No one  could say how long Meenakshi Devi had been lying unconscious, and , maybe, she’d have slipped off to a silent death had it not been for the cat. The cat had been purring to wake its mistress up. When everything had failed, it climbed onto her lap and tried shaking her with all its might. This was a medicine that had never failed before, even on the coldest of winter mornings, when getting  out of bed made one a martyr. This too having yielded no result , the cat realized , something was wrong. It slipped out of the house through the dining-room window . The neighbours , it knew, cared for its old mistress and cats know, better than us, the meaning of faith.

 

“Mrs. Roy, it’s our duty to  inform her relatives. Since you know her well, we hope, you’ll help us,” said Dr. Sen.

“Her daughter’s in America. She hasn’t come home in seven years and I hear, she has a little daughter,” replied            Mrs. Rini Roy.

The young doctor’s face wore a puzzled expression.”But, Meenakshi-Devi is so fond of her little granddaughter. Why, she goes on speaking of her daughter and her husband, too! How…”

“That can’t be so, Dr. Sen,”  interrupted the old lady,” My granddaughter, Nikki, shows her pictures of the child on  social media, though. As for Colonel   Mukherjee, he’s dead   ten  years now.”

The doctor  struggled ,in vain, to hide his bewilderment, as he stammered ,”They ought to be informed.”

“I wouldn’t  do that if I were you, Doctor. The last time,  her daughter had decided to sell their ancestral house off, putting her mother in an old-age home. I had resisted  and had promised to take care of my friend. If they  have to fly over now, I can’t stop them and the blow will be too much for Meenakshi.”

“But, Madam, she can’t stay alone anymore. She needs constant attention for, as we see, loneliness has affected her health,” argued the doctor.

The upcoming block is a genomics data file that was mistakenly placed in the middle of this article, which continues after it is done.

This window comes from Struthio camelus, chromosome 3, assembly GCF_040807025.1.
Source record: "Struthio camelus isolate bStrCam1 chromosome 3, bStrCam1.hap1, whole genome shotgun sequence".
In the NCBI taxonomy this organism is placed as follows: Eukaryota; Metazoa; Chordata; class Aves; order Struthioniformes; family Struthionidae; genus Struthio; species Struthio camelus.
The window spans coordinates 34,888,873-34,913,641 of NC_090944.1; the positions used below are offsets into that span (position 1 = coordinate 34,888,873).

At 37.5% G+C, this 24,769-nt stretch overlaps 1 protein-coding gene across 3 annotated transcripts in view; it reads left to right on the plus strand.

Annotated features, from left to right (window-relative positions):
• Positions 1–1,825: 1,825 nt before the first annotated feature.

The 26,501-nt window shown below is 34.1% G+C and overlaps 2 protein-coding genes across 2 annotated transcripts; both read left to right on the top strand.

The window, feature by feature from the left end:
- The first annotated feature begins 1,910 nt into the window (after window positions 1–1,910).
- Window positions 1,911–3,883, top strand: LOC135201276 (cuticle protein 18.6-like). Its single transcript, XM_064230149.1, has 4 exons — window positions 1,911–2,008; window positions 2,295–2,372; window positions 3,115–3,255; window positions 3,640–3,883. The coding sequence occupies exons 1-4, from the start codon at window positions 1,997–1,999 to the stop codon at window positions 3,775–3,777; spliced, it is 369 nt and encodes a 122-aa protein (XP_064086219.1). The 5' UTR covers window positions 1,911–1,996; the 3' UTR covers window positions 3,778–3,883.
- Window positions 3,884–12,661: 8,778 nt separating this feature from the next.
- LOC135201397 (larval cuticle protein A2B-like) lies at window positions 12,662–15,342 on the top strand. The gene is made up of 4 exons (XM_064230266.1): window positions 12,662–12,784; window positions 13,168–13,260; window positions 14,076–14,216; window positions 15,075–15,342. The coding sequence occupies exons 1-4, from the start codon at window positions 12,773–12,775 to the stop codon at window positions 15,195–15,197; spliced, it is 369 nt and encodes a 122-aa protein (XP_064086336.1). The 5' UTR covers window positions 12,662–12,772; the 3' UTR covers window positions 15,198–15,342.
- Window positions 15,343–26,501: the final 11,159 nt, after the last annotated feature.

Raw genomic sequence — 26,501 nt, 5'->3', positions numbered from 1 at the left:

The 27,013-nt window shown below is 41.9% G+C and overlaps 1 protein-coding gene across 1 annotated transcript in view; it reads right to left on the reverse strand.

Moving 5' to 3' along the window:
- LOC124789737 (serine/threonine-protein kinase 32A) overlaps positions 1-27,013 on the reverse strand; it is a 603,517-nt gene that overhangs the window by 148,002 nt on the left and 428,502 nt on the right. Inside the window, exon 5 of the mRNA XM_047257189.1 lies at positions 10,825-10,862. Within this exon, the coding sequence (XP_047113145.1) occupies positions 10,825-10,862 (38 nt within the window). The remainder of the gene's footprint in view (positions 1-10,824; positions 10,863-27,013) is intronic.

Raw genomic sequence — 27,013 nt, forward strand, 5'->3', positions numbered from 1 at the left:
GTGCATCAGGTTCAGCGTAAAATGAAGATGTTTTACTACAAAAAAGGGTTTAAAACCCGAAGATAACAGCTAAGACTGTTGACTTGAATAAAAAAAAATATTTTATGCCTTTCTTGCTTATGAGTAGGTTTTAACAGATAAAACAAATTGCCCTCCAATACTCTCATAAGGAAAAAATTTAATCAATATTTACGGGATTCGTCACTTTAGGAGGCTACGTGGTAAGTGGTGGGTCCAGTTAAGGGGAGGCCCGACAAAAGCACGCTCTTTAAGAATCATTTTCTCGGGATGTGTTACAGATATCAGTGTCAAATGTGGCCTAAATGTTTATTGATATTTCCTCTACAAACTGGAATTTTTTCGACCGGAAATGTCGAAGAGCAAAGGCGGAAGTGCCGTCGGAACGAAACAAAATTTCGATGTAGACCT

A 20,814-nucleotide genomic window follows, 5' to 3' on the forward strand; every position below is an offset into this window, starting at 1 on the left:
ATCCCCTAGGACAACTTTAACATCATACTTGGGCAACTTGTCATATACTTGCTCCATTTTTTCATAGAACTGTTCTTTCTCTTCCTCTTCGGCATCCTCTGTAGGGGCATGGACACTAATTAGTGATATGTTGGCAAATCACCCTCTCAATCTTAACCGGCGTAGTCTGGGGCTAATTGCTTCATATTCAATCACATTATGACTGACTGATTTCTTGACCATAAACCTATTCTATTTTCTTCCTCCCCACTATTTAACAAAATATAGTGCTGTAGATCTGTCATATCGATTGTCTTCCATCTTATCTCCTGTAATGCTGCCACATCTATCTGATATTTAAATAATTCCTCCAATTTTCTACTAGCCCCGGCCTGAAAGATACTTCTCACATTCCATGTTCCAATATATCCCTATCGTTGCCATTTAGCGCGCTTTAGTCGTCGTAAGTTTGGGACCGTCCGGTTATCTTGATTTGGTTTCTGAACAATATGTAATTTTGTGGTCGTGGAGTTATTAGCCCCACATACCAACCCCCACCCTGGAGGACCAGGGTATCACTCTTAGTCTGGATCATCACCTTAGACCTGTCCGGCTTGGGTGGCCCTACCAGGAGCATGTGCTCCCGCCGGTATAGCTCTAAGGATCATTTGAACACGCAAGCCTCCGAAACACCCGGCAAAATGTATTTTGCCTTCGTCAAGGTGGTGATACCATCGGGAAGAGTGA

“What if she moves over to our place, Doctor? Nikki is motherless and another granny will  do her some good , too.”

“Shouldn’t you inform her family?”

“Is family nothing but blood relations, Dr. Sen? We need her and they don’t. Isn’t that strong enough  a reason? “ sighed  Mrs. Roy.

The doctor smiled at last.

“Well, alright, Mrs. Roy. Have it your way then,” he said, as he escorted her  to the patient’s room.

She lay on the hospital bed, her eyes wearing the same faraway look, as they scoured the distant horizon. She was just the same as we had last seen her-only, a little paler, with her hair a little greyer and the trace of vermillion missing.  At her bedside, sat a young girl, violin in hand. A beautiful melody filled the air of  the sick-room.

“But, there are dreams that cannot be,

And there are storms we cannot weather….”

The words reached the eager  ears of the sick lady. She turned her face at the sound of footsteps. It was her childhood friend.

“Rini,” she whispered,”Do you remember our  favourite  past-time as a child?”

“Yes,” smiled her friend,” Grandma’s stories. I wish, I could listen to them again.”

“Good old days!” murmured the patient.

Outside, the sun was setting, bathing the sky in a myriad of  nameless  colours . The fading light welcomed the newly-wed darkness into the threshold of the sky’s mansion- endings can be beautiful , too.

A drop of tear lingered on Meenakshi Devi’s pale cheeks. It seemed to hold all the blows life had inflicted on her-a dewdrop waiting on the grass blade for the sun to make it shine. Now, she would look forward , with renewed hope , to the morning that was to come. All the years that had wasted her away, drained into the fading light and the end of the day promised a new sunrise.

“What is the end, but  a new beginning?” smiled Mrs. Roy , as she stepped out of the hospital.

The last ray of the sun peeped in through the growing darkness to bid the world goodbye. The street lights had come  on.  Above, the full  moon  smiled and  stars twinkled in the night sky. They  healed  the wounds and erased the scars of days gone by.  Beneath the star-studded sky that night, a family was born.

Written by Esther Greenwood

The author is an 18-year-old student from Kolkata, struggling to find a home for her works. Her chief hobby is reading, specially classics dating back to the 19th and 20th centuries. She loves Dickens and Alexandre Dumas.